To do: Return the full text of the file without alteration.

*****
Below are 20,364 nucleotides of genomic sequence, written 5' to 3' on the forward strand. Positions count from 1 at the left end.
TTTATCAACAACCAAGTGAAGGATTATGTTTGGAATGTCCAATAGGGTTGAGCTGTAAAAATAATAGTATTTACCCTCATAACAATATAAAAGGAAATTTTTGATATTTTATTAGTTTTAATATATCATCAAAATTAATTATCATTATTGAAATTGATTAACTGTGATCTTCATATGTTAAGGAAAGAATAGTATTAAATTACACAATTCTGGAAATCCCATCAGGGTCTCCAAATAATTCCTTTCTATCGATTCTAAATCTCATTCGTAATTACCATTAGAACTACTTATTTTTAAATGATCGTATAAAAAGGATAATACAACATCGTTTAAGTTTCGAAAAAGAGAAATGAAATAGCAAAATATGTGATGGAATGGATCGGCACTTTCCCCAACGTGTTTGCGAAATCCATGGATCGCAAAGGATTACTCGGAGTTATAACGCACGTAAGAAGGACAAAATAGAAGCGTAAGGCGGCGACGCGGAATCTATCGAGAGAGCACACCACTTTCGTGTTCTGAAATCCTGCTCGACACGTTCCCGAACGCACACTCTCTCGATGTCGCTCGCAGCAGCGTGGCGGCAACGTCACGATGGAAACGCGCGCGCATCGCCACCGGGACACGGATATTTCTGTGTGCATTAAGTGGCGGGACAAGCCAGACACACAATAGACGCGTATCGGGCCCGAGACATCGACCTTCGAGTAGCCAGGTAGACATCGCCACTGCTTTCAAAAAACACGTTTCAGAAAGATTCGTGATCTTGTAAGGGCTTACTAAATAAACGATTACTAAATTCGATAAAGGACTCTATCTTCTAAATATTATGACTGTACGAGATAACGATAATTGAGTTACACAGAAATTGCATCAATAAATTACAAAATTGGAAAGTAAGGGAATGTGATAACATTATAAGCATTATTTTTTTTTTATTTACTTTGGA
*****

Below are 20,364 nucleotides of genomic sequence, written 5' to 3' on the forward strand. Positions count from 1 at the left end.
TTTATCAACAACCAAGTGAAGGATTATGTTTGGAATGTCCAATAGGGTTGAGCTGTAAAAATAATAGTATTTACCCTCATAACAATATAAAAGGAAATTTTTGATATTTTATTAGTTTTAATATATCATCAAAATTAATTATCATTATTGAAATTGATTAACTGTGATCTTCATATGTTAAGGAAAGAATAGTATTAAATTACACAATTCTGGAAATCCCATCAGGGTCTCCAAATAATTCCTTTCTATCGATTCTAAATCTCATTCGTAATTACCATTAGAACTACTTATTTTTAAATGATCGTATAAAAAGGATAATACAACATCGTTTAAGTTTCGAAAAAGAGAAATGAAATAGCAAAATATGTGATGGAATGGATCGGCACTTTCCCCAACGTGTTTGCGAAATCCATGGATCGCAAAGGATTACTCGGAGTTATAACGCACGTAAGAAGGACAAAATAGAAGCGTAAGGCGGCGACGCGGAATCTATCGAGAGAGCACACCACTTTCGTGTTCTGAAATCCTGCTCGACACGTTCCCGAACGCACACTCTCTCGATGTCGCTCGCAGCAGCGTGGCGGCAACGTCACGATGGAAACGCGCGCGCATCGCCACCGGGACACGGATATTTCTGTGTGCATTAAGTGGCGGGACAAGCCAGACACACAATAGACGCGTATCGGGCCCGAGACATCGACCTTCGAGTAGCCAGGTAGACATCGCCACTGCTTTCAAAAAACACGTTTCAGAAAGATTCGTGATCTTGTAAGGGCTTACTAAATAAACGATTACTAAATTCGATAAAGGACTCTATCTTCTAAATATTATGACTGTACGAGATAACGATAATTGAGTTACACAGAAATTGCATCAATAAATTACAAAATTGGAAAGTAAGGGAATGTGATAACATTATAAGCATTATTTTTTTTTTATTTACTTTGGA